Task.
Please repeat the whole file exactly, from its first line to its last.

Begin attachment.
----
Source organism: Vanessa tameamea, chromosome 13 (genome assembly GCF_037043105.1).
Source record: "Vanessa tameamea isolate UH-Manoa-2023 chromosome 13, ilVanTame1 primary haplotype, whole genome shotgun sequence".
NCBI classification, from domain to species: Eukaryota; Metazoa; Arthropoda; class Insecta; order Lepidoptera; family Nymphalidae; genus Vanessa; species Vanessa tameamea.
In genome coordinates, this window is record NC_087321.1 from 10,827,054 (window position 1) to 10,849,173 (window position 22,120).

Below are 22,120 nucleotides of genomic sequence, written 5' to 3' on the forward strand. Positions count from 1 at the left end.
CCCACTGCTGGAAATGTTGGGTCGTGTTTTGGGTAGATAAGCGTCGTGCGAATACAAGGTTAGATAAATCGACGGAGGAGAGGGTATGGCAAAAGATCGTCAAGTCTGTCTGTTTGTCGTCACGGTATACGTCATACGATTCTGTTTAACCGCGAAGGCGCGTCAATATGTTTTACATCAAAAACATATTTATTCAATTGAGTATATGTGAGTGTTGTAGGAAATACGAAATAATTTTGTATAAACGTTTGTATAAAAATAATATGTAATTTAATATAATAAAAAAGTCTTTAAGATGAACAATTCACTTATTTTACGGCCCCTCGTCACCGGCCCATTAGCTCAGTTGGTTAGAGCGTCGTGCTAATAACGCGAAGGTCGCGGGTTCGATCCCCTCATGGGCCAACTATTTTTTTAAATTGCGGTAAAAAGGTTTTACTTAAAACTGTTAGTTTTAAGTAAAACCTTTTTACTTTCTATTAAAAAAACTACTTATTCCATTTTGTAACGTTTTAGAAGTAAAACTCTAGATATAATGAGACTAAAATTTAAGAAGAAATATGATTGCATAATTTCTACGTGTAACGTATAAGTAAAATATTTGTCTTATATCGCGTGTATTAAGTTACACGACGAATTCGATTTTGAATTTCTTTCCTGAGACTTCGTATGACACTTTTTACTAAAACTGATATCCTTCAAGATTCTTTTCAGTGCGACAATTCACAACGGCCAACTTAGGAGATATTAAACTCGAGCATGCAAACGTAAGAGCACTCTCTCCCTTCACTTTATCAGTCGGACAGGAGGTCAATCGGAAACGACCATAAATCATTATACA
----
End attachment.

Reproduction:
Source organism: Vanessa tameamea, chromosome 13 (genome assembly GCF_037043105.1).
Source record: "Vanessa tameamea isolate UH-Manoa-2023 chromosome 13, ilVanTame1 primary haplotype, whole genome shotgun sequence".
NCBI classification, from domain to species: Eukaryota; Metazoa; Arthropoda; class Insecta; order Lepidoptera; family Nymphalidae; genus Vanessa; species Vanessa tameamea.
In genome coordinates, this window is record NC_087321.1 from 10,827,054 (window position 1) to 10,849,173 (window position 22,120).

Below are 22,120 nucleotides of genomic sequence, written 5' to 3' on the forward strand. Positions count from 1 at the left end.
CCCACTGCTGGAAATGTTGGGTCGTGTTTTGGGTAGATAAGCGTCGTGCGAATACAAGGTTAGATAAATCGACGGAGGAGAGGGTATGGCAAAAGATCGTCAAGTCTGTCTGTTTGTCGTCACGGTATACGTCATACGATTCTGTTTAACCGCGAAGGCGCGTCAATATGTTTTACATCAAAAACATATTTATTCAATTGAGTATATGTGAGTGTTGTAGGAAATACGAAATAATTTTGTATAAACGTTTGTATAAAAATAATATGTAATTTAATATAATAAAAAAGTCTTTAAGATGAACAATTCACTTATTTTACGGCCCCTCGTCACCGGCCCATTAGCTCAGTTGGTTAGAGCGTCGTGCTAATAACGCGAAGGTCGCGGGTTCGATCCCCTCATGGGCCAACTATTTTTTTAAATTGCGGTAAAAAGGTTTTACTTAAAACTGTTAGTTTTAAGTAAAACCTTTTTACTTTCTATTAAAAAAACTACTTATTCCATTTTGTAACGTTTTAGAAGTAAAACTCTAGATATAATGAGACTAAAATTTAAGAAGAAATATGATTGCATAATTTCTACGTGTAACGTATAAGTAAAATATTTGTCTTATATCGCGTGTATTAAGTTACACGACGAATTCGATTTTGAATTTCTTTCCTGAGACTTCGTATGACACTTTTTACTAAAACTGATATCCTTCAAGATTCTTTTCAGTGCGACAATTCACAACGGCCAACTTAGGAGATATTAAACTCGAGCATGCAAACGTAAGAGCACTCTCTCCCTTCACTTTATCAGTCGGACAGGAGGTCAATCGGAAACGACCATAAATCATTATACA